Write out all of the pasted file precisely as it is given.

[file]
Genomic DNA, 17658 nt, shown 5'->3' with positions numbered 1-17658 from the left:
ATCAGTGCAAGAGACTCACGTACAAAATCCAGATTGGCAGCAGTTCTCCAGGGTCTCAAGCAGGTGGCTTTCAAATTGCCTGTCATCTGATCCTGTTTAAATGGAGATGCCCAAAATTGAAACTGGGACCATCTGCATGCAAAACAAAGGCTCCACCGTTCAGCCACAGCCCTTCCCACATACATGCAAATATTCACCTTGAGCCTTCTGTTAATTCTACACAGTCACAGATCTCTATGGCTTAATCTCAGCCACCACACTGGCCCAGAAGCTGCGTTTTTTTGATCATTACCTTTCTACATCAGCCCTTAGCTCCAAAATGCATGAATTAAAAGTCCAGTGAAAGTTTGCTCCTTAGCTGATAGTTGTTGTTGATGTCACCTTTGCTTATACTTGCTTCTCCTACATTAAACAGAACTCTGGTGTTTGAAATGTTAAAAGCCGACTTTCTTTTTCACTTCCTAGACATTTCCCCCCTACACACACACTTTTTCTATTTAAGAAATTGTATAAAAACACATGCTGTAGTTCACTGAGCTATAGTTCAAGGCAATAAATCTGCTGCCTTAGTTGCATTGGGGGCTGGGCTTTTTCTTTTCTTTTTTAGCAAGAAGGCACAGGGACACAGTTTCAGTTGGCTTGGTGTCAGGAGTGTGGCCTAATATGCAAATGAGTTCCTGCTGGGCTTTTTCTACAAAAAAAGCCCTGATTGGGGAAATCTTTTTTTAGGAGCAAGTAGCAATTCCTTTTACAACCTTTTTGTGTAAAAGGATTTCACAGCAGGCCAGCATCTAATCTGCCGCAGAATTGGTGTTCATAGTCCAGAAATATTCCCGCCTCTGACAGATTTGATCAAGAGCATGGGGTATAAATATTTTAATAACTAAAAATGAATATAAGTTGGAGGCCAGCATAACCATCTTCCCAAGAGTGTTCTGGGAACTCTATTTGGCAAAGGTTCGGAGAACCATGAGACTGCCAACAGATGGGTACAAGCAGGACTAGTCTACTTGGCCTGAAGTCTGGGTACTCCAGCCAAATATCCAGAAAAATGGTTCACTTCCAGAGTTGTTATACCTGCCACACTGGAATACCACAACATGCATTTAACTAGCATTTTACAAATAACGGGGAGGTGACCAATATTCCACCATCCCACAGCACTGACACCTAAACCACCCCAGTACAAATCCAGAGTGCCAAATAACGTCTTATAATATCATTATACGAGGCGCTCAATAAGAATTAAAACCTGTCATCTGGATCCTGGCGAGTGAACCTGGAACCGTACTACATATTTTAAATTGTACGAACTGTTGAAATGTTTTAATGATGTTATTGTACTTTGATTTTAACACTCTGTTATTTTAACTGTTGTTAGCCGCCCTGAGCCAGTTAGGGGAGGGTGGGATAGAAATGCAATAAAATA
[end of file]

Genomic DNA, 17658 nt, shown 5'->3' with positions numbered 1-17658 from the left:
ATCAGTGCAAGAGACTCACGTACAAAATCCAGATTGGCAGCAGTTCTCCAGGGTCTCAAGCAGGTGGCTTTCAAATTGCCTGTCATCTGATCCTGTTTAAATGGAGATGCCCAAAATTGAAACTGGGACCATCTGCATGCAAAACAAAGGCTCCACCGTTCAGCCACAGCCCTTCCCACATACATGCAAATATTCACCTTGAGCCTTCTGTTAATTCTACACAGTCACAGATCTCTATGGCTTAATCTCAGCCACCACACTGGCCCAGAAGCTGCGTTTTTTTGATCATTACCTTTCTACATCAGCCCTTAGCTCCAAAATGCATGAATTAAAAGTCCAGTGAAAGTTTGCTCCTTAGCTGATAGTTGTTGTTGATGTCACCTTTGCTTATACTTGCTTCTCCTACATTAAACAGAACTCTGGTGTTTGAAATGTTAAAAGCCGACTTTCTTTTTCACTTCCTAGACATTTCCCCCCTACACACACACTTTTTCTATTTAAGAAATTGTATAAAAACACATGCTGTAGTTCACTGAGCTATAGTTCAAGGCAATAAATCTGCTGCCTTAGTTGCATTGGGGGCTGGGCTTTTTCTTTTCTTTTTTAGCAAGAAGGCACAGGGACACAGTTTCAGTTGGCTTGGTGTCAGGAGTGTGGCCTAATATGCAAATGAGTTCCTGCTGGGCTTTTTCTACAAAAAAAGCCCTGATTGGGGAAATCTTTTTTTAGGAGCAAGTAGCAATTCCTTTTACAACCTTTTTGTGTAAAAGGATTTCACAGCAGGCCAGCATCTAATCTGCCGCAGAATTGGTGTTCATAGTCCAGAAATATTCCCGCCTCTGACAGATTTGATCAAGAGCATGGGGTATAAATATTTTAATAACTAAAAATGAATATAAGTTGGAGGCCAGCATAACCATCTTCCCAAGAGTGTTCTGGGAACTCTATTTGGCAAAGGTTCGGAGAACCATGAGACTGCCAACAGATGGGTACAAGCAGGACTAGTCTACTTGGCCTGAAGTCTGGGTACTCCAGCCAAATATCCAGAAAAATGGTTCACTTCCAGAGTTGTTATACCTGCCACACTGGAATACCACAACATGCATTTAACTAGCATTTTACAAATAACGGGGAGGTGACCAATATTCCACCATCCCACAGCACTGACACCTAAACCACCCCAGTACAAATCCAGAGTGCCAAATAACGTCTTATAATATCATTATACGAGGCGCTCAATAAGAATTAAAACCTGTCATCTGGATCCTGGCGAGTGAACCTGGAACCGTACTACATATTTTAAATTGTACGAACTGTTGAAATGTTTTAATGATGTTATTGTACTTTGATTTTAACACTCTGTTATTTTAACTGTTGTTAGCCGCCCTGAGCCAGTTAGGGGAGGGTGGGATAGAAATGCAATAAAATA